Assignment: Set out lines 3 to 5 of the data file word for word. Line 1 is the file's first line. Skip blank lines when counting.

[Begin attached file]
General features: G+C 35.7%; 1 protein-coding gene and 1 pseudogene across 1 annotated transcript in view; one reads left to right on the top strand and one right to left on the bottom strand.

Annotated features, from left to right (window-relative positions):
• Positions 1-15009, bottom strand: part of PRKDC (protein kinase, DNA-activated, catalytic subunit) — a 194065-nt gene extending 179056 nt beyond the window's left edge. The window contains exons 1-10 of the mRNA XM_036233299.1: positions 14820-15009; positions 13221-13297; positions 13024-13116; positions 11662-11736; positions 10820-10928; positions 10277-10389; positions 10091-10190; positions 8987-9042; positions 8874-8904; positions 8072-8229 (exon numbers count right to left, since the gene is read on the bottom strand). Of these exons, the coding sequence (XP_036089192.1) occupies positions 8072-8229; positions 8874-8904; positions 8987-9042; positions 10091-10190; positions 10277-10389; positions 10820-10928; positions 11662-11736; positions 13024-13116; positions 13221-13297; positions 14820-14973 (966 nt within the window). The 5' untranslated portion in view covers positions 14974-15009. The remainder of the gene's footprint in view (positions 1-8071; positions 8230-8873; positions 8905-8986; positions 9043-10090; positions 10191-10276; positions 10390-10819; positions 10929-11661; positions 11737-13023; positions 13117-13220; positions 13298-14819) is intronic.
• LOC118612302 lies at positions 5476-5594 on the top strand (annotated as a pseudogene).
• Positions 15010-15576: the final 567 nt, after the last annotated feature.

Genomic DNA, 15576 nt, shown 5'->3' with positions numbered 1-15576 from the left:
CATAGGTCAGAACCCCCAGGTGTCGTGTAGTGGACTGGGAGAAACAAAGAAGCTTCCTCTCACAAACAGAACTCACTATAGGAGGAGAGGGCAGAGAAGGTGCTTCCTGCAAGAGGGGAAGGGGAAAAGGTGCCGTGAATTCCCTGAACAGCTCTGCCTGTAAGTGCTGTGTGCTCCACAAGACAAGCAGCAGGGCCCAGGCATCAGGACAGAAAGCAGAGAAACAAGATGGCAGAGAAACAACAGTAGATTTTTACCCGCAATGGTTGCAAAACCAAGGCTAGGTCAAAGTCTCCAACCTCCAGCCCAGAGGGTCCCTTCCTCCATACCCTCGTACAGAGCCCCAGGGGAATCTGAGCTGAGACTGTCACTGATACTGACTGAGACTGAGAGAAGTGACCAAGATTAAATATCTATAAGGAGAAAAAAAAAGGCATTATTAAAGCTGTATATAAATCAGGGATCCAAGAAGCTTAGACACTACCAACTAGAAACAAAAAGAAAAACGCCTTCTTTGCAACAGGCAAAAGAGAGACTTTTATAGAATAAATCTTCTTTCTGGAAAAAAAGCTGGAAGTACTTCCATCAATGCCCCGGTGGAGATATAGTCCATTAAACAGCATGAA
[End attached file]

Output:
• Positions 1-15009, bottom strand: part of PRKDC (protein kinase, DNA-activated, catalytic subunit) — a 194065-nt gene extending 179056 nt beyond the window's left edge. The window contains exons 1-10 of the mRNA XM_036233299.1: positions 14820-15009; positions 13221-13297; positions 13024-13116; positions 11662-11736; positions 10820-10928; positions 10277-10389; positions 10091-10190; positions 8987-9042; positions 8874-8904; positions 8072-8229 (exon numbers count right to left, since the gene is read on the bottom strand). Of these exons, the coding sequence (XP_036089192.1) occupies positions 8072-8229; positions 8874-8904; positions 8987-9042; positions 10091-10190; positions 10277-10389; positions 10820-10928; positions 11662-11736; positions 13024-13116; positions 13221-13297; positions 14820-14973 (966 nt within the window). The 5' untranslated portion in view covers positions 14974-15009. The remainder of the gene's footprint in view (positions 1-8071; positions 8230-8873; positions 8905-8986; positions 9043-10090; positions 10191-10276; positions 10390-10819; positions 10929-11661; positions 11737-13023; positions 13117-13220; positions 13298-14819) is intronic.
• LOC118612302 lies at positions 5476-5594 on the top strand (annotated as a pseudogene).
• Positions 15010-15576: the final 567 nt, after the last annotated feature.